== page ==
6. Boyd Merriman on

    Then we should be praying for such a politician to step up and join the ranks. So far, none has done so. There are far too many voting against Obama rather than FOR a good potential leader. They don’t care who, as long as it’s not Obama. So the theme for this year is “Don’t vote for Obama”, not “Vote for a leader that can do the job well and bring unity and grace back into our Country, even if it is Obama”.

    Don’t live a life of being against something all the time, live a life of being FOR something. Yes Jesus is against sin, but he is more about being FOR us than just being against sin.


    • Pastor Jonathan on

      That’s a good point, Boyd – we should try to be known for what we are for and not what we’re against. I think this is a problem that some segments of American Christianity are facing right now. They are more known for what they’re against than what they’re for. We’ll all do better in life if we try to change that.

  7. Micah Royal on

    Really appreciated this… It hit on something that has bothered me, with some talking about Trinitarian theology. So often it does become about MY inclusion in the life of the Father, Son, and Spirit that we forget that a part of the mandate is to help extend that Trinitarian life into the wider world. Hence we pray thy kingdom come, thy will be done on earth as in heaven … And hence the very radical social teachings of Jesus, and his radically inclusive table fellowship. How to work to make our society mirror the transparency, inclusiveness, and mutual accountability you spoke of needing in the church is key. I will say with the statement about the unborn, not to stir the pot here, but politically for me my perspective on that changed when I began to realize that often the ones speaking so loudly against abortion not only don’t change that, but also don’t do much to promote a culture of life, or legislation to help include and care for the very people the unborn at risk of being aborted grow into — children born in poverty, children with disabilities, children in broken families. For me the question is not longer their stance on abortion per se but “Are they promoting the sort of culture and sort of policies which help make it easier for struggling mothers on the brink to feel the support to bring their pregnancies to term?” But abortion is only one of many issues — the larger context is how to have society come to better reflected the relationship of the Father, Son, and Spirit while also preserving the religious freedoms that keep the church from becoming a tool of injustice? We also have to realize the Trinity’s special concern for the poor, the outcast, the ways in which violence disrupt our living out of the sort of relationships that mirror the Triune life, and also care for creation since the Father has not chosen to abandon the world of nature, but take it into God’s self through the Incarnation & Ascension of the Son, by the Spirit who is the Lord & giver of Life.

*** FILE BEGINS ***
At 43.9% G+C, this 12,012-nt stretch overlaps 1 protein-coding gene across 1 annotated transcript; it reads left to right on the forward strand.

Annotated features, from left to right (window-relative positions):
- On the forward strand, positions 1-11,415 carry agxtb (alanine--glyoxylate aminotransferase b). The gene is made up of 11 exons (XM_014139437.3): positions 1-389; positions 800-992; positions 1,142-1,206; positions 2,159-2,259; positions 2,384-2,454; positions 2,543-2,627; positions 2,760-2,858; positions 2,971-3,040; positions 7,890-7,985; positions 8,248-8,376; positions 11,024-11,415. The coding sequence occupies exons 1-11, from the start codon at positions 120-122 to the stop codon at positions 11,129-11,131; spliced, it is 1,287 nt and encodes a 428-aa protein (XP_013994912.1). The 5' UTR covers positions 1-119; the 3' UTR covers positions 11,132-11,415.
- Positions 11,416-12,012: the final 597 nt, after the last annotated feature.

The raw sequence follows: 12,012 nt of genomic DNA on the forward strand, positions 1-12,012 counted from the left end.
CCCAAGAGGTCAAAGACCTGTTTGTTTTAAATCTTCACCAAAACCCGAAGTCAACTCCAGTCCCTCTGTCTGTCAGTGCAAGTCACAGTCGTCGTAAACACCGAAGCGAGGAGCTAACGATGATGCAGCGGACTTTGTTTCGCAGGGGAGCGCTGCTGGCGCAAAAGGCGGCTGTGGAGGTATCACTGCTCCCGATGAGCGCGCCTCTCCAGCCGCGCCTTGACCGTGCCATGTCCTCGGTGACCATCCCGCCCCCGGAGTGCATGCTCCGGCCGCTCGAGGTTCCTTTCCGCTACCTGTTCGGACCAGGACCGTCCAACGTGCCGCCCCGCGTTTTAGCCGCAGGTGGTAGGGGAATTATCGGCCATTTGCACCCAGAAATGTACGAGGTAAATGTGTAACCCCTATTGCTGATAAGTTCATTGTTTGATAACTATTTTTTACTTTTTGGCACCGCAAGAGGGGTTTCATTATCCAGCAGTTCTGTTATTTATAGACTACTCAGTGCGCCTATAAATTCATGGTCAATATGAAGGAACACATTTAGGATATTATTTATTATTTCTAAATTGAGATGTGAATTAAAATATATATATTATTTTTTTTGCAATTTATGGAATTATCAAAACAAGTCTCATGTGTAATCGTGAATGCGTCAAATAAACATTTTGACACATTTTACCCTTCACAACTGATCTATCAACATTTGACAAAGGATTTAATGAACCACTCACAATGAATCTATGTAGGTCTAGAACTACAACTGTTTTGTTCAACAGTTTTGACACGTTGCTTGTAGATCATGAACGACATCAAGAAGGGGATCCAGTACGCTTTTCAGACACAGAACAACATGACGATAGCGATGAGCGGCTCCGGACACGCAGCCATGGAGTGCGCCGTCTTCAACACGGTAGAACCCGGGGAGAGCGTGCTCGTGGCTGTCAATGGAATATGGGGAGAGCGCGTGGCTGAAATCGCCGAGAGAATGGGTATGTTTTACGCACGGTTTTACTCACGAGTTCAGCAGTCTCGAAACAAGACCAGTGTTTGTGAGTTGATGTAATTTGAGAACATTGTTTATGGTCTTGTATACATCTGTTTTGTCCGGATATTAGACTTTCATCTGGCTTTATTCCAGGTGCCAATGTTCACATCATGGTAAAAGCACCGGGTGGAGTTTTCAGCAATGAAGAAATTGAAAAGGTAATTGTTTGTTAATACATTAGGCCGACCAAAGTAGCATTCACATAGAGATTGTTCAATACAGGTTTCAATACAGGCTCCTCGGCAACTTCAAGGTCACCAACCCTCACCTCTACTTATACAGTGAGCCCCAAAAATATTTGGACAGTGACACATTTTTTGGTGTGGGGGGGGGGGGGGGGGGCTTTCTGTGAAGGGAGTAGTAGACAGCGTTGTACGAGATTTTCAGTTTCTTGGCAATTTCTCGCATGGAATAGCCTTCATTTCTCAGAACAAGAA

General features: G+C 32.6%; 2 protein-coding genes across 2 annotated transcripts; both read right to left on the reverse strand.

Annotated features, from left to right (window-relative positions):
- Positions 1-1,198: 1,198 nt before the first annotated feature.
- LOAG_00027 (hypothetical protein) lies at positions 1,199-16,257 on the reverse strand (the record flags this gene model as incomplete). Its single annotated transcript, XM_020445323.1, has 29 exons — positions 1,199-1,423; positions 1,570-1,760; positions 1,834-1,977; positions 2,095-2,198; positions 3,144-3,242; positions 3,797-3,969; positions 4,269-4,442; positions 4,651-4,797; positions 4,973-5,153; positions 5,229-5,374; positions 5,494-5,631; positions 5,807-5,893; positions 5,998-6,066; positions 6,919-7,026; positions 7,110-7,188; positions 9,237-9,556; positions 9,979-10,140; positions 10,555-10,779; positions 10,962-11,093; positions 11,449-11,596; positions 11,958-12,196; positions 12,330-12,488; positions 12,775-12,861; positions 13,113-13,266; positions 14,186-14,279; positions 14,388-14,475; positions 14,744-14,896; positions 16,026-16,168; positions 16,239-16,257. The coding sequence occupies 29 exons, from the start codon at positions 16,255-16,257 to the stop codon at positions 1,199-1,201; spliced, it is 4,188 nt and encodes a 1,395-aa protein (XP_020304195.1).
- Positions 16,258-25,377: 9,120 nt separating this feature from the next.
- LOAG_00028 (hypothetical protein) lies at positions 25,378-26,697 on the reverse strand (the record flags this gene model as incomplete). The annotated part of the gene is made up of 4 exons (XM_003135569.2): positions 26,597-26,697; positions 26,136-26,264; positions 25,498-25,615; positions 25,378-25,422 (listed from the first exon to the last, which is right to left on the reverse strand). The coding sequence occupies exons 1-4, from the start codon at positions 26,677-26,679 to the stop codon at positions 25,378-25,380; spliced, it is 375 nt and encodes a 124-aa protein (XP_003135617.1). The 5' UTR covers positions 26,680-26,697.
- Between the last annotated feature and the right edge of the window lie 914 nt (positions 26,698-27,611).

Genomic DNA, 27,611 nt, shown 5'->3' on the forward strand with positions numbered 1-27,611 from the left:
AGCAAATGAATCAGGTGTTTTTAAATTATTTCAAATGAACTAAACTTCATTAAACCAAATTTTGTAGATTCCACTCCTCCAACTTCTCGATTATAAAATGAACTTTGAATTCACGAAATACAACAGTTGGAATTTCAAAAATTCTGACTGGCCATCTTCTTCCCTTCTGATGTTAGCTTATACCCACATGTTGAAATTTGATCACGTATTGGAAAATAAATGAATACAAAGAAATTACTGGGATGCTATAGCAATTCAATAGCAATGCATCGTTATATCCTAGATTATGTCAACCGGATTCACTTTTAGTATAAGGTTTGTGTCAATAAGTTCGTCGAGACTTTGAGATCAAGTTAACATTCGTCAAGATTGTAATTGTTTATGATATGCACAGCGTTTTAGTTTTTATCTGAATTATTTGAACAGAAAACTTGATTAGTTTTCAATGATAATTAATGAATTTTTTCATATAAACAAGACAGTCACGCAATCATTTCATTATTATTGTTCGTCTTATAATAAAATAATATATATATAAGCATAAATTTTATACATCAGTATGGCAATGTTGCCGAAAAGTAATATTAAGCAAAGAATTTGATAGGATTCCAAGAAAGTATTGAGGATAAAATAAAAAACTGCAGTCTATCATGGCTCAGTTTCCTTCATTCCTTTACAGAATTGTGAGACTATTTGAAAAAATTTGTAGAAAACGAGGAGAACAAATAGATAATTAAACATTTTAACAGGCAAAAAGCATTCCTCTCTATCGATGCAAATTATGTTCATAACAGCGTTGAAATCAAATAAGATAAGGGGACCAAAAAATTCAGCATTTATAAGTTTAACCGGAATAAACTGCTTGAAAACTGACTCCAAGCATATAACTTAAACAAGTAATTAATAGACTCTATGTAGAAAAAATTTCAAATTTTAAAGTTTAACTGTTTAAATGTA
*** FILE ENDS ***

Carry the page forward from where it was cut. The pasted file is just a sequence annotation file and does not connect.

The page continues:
8. Micah Royal on

    Also, can I recommend the works of Jurgen Moltmann? He is a Trinitarian theologian influenced by the Eastern fathers and also Barth & the neorthodox school who directly applies the life of the Trinity to social issues. A good little book of his that is a good place to start is his THE SOURCE OF LIFE, where he applies a Trinitarian theology of the Holy Spirit to the question of life and justice issues.

    • Pastor Jonathan on

      Good points, Micah, thanks for adding your thoughts! And thanks for recommending the book by Moltmann – that sounds like a good one, hopefully I’ll get a chance to take a look at it soon.